They walked in their best clothes past villages and down dirt roads until they came to the church to fold away the pain of war and redraw the map of Africa in a referendum that began Sunday for an independent southern Sudan.
They carried walking sticks and memories of those lost in decades of bloodshed to a polling station to mark a moment in history and begin a chance for reinvention in one of the poorest corners of the continent. They cast their ballots as a children’s choir sang from a radio and a goat- skin drum thumped in the distance.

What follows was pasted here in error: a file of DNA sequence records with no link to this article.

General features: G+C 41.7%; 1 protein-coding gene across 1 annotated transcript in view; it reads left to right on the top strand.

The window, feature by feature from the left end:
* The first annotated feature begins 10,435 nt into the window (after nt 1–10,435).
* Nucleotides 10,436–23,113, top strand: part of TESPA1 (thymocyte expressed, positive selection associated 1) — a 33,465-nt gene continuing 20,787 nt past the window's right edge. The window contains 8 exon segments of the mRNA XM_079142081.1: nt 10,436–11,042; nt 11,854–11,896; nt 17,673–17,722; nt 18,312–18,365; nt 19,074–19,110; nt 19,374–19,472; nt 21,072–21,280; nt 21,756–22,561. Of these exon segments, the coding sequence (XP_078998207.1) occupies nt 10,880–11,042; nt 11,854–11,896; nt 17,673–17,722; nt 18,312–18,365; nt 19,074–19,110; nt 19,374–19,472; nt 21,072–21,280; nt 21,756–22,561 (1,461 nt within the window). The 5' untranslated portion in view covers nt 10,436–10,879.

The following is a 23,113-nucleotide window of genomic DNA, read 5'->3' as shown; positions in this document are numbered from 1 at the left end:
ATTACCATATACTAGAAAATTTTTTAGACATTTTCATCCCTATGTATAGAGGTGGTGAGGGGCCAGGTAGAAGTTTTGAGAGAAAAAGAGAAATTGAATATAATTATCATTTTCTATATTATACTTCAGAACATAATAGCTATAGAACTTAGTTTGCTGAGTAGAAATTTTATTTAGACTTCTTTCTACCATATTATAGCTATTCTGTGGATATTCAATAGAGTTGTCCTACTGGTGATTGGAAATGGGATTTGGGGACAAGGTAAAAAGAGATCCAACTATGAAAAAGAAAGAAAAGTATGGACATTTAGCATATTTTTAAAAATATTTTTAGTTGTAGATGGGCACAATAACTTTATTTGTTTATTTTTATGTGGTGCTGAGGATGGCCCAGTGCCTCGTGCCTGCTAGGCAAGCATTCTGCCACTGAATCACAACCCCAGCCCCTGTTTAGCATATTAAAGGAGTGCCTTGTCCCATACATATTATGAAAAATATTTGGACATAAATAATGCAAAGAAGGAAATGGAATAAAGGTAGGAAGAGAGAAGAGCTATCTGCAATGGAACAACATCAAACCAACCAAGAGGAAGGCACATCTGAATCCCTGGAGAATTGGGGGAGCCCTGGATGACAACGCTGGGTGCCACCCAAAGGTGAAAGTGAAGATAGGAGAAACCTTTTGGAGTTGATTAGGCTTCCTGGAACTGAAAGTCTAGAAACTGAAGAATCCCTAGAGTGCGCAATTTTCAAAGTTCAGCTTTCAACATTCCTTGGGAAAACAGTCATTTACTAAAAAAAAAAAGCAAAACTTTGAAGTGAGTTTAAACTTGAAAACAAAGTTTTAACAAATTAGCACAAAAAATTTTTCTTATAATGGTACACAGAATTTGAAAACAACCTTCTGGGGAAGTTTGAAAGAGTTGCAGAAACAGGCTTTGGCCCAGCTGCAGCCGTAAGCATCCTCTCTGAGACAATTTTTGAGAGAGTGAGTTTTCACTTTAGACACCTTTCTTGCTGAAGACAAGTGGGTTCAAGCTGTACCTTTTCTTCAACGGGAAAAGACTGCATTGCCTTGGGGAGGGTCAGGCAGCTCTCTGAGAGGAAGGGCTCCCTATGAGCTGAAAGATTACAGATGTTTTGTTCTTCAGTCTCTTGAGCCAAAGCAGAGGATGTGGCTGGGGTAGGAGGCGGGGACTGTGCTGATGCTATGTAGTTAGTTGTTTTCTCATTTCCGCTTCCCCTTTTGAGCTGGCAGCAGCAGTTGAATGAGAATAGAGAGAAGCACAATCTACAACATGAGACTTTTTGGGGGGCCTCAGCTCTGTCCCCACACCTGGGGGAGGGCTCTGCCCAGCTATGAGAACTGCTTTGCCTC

“This ends our slavery at the hands of the Arabs,” said Kasimiro Mogga Joseph, a priest at the All Saints Roman Catholic Church. “The Arabs considered us animals. They wanted this land but not its people. Being a priest, you feel the difficulties of your parishioners. They came to us crying and suffering during the war. We took them to hospitals and gave them hope.”